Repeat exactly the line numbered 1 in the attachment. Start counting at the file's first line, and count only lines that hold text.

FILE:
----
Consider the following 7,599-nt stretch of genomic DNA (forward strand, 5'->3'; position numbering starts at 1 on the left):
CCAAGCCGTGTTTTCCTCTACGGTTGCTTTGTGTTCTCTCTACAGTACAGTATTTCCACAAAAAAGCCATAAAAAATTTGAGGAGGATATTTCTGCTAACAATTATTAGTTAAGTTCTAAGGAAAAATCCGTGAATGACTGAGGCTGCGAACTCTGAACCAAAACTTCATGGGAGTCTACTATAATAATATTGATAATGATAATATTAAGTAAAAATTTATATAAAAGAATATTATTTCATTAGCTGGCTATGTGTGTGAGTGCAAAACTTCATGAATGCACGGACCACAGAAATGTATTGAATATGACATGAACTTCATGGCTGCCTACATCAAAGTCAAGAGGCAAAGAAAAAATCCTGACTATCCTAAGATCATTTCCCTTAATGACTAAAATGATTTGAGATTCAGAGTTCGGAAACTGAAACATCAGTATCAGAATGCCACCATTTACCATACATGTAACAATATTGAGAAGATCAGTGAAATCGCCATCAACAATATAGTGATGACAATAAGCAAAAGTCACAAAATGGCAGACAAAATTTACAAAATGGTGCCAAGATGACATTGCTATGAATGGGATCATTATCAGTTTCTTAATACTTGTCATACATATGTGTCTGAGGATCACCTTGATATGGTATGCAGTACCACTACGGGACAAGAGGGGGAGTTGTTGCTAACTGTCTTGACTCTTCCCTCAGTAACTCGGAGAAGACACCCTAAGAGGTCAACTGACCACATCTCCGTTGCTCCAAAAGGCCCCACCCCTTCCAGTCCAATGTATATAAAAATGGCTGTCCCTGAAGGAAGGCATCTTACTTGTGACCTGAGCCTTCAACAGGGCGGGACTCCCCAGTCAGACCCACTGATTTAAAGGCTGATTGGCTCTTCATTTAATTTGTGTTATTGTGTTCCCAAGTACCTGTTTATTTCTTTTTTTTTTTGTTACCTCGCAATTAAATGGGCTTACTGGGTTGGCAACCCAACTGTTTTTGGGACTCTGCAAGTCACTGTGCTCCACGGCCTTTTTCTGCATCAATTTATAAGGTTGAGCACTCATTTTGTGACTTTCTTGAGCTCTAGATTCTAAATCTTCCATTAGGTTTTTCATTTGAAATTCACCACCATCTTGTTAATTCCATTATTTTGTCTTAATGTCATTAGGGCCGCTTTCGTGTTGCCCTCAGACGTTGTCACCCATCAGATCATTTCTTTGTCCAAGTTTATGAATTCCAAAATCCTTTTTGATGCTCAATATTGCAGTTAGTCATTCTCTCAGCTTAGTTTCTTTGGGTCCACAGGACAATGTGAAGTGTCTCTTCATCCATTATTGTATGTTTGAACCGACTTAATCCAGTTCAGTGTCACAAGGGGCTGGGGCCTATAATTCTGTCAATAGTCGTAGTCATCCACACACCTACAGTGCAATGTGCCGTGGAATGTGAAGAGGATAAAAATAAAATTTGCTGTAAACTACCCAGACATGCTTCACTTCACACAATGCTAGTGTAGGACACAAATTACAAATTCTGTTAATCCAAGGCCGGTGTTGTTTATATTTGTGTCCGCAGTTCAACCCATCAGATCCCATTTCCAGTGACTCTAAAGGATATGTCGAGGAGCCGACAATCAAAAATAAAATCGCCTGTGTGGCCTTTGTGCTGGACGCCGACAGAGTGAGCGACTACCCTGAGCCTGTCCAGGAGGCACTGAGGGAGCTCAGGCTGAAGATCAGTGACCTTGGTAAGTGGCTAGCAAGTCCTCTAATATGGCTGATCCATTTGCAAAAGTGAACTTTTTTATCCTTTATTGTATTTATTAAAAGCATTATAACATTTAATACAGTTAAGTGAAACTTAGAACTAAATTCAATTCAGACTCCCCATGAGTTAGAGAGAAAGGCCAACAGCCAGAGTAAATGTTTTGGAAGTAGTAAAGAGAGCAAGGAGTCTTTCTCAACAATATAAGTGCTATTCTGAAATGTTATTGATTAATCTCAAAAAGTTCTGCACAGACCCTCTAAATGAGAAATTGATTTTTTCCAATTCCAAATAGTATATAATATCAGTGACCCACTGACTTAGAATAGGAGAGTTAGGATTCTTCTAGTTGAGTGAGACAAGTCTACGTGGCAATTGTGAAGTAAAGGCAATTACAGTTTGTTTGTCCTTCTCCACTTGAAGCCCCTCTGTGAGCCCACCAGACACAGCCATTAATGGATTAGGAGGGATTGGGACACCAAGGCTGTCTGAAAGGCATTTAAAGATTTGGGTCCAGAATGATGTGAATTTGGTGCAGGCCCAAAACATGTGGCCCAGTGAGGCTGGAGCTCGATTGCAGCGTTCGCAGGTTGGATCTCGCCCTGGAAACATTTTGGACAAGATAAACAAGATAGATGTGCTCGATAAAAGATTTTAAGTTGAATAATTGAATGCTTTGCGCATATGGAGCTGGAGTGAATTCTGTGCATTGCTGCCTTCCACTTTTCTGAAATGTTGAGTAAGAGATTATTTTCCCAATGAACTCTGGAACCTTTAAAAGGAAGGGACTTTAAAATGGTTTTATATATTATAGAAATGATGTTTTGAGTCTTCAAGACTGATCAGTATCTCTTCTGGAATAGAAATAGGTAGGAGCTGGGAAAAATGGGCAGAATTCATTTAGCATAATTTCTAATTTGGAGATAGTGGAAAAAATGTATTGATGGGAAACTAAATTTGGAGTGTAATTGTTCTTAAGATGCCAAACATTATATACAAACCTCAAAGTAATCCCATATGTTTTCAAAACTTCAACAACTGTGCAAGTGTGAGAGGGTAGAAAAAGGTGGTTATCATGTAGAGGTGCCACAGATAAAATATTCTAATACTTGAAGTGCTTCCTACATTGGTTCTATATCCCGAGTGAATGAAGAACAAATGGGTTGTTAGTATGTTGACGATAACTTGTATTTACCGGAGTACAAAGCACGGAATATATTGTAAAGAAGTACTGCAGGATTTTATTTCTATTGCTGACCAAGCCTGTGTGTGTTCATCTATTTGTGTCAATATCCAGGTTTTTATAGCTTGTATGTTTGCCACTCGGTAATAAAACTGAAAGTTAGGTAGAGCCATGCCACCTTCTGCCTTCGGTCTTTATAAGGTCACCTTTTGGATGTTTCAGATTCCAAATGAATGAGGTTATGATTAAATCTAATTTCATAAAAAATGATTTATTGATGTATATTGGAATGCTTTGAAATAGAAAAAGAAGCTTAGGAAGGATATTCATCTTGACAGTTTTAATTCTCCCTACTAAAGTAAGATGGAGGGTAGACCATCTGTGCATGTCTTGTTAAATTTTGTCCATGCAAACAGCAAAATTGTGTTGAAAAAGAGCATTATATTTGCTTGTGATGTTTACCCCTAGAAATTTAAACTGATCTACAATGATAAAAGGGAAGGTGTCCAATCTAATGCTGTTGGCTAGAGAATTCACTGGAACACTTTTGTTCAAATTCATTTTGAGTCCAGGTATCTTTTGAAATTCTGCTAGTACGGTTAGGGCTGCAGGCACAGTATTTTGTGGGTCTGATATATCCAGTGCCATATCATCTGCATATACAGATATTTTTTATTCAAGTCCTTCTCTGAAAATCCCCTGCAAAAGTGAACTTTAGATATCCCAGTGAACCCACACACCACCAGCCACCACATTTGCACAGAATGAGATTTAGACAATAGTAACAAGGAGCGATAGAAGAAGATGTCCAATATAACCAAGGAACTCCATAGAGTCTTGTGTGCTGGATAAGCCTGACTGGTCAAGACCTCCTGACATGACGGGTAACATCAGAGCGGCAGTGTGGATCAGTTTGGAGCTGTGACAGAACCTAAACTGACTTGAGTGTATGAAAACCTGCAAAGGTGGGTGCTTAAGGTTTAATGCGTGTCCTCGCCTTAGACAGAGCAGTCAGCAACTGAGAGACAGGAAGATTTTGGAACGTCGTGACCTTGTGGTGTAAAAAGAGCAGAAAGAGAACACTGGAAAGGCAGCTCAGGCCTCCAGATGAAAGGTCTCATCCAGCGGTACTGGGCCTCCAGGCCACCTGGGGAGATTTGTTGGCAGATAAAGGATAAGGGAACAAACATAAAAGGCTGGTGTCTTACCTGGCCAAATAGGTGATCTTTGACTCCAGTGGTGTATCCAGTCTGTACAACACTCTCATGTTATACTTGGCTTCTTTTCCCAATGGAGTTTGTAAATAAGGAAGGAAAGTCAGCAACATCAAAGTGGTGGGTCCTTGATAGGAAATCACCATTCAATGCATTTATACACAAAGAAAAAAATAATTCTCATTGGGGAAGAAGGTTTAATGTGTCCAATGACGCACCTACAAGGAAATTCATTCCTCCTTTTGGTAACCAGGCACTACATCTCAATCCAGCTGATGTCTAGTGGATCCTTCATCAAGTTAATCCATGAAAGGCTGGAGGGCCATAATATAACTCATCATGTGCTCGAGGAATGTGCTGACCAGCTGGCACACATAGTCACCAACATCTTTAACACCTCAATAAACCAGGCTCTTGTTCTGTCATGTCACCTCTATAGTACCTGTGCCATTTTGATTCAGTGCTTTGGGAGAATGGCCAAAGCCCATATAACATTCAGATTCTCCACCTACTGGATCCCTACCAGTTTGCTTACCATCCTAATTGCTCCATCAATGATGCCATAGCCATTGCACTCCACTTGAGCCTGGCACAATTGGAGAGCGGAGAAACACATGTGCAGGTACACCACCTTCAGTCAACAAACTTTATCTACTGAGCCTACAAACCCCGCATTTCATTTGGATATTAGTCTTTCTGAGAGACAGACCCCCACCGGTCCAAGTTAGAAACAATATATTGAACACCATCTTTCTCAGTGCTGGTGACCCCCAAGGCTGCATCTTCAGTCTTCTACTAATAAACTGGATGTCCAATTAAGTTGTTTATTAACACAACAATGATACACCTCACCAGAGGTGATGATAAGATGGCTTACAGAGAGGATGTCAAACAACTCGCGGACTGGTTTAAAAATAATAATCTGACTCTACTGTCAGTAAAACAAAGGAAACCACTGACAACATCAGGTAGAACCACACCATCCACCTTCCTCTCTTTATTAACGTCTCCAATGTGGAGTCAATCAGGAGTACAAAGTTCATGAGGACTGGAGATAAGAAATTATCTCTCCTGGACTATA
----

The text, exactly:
Consider the following 7,599-nt stretch of genomic DNA (forward strand, 5'->3'; position numbering starts at 1 on the left):